International finance institution

Dangerous transformation

In April 2018, World Bank member governments agreed to inject fresh money. The capital stock is increasing by more than $ 60 billion. That will result in an astonishing increase of almost 40 % when compared with the World Bank Group’s annual commitments of almost 62 billion in 2017.
Jim Yong Kim, the president of the World Bank. Gebert/picture-alliance/dpa Jim Yong Kim, the president of the World Bank.

Two branches of the World Bank will benefit: the IBRD (International Bank for Reconstruction and Development) and the IFC (International Finance Corporation). The IBRD lends to middle-income countries, and the IFC facilitates private-sector investments. More capital means the Bank can raise even more funding on international capital markets. As all banks do, it borrows money to be able to hand out credits.

In the same month, IDA (International Development Association) successfully issued its first bond. IDA is the World Bank subsidiary that provides loans and grants to the poorest countries. So far, IDA loans were always concessional, which means that they carried no or only low interest rates. By contrast, the new IDA-Scale-Up Facility will henceforth lend to the poorest countries on market-based interest rates as the IBRD does. The reason, of course, is that private investors expect returns. Whether the poorest countries can afford to pay such interest rates for public infrastructure is less clear.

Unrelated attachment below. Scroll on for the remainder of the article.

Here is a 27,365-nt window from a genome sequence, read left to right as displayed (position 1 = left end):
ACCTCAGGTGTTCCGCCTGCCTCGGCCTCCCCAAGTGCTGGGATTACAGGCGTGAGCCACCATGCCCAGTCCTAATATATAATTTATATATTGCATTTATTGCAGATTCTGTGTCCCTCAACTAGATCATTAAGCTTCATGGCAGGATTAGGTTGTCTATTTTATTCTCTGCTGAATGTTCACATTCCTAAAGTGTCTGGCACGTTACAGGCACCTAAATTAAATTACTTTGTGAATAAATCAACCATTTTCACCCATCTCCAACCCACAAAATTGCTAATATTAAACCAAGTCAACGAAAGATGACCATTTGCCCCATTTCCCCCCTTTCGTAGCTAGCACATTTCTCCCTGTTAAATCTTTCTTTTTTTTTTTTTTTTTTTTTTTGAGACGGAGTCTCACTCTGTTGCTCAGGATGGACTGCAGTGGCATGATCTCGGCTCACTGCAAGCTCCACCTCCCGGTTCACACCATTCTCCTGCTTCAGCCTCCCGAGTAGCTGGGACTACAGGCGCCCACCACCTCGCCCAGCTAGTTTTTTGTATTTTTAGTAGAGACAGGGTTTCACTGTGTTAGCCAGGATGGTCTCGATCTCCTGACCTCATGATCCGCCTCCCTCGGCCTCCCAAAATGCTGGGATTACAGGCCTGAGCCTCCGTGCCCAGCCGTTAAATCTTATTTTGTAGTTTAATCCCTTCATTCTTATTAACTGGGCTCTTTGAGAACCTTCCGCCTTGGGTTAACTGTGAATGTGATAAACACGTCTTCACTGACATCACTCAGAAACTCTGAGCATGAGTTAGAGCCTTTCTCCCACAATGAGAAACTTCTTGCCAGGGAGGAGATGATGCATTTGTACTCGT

According to World Bank President Jim Yong Kim, the new IDA funds “will transform the development trajectory of the world’s poorest countries”. We have reason to worry that this transformation will result in only infrastructure being built that directly benefits corporate interests without regard for the weakest and poorest communities. The most marginalised, after all, cannot contribute to servicing the loans. (kh)

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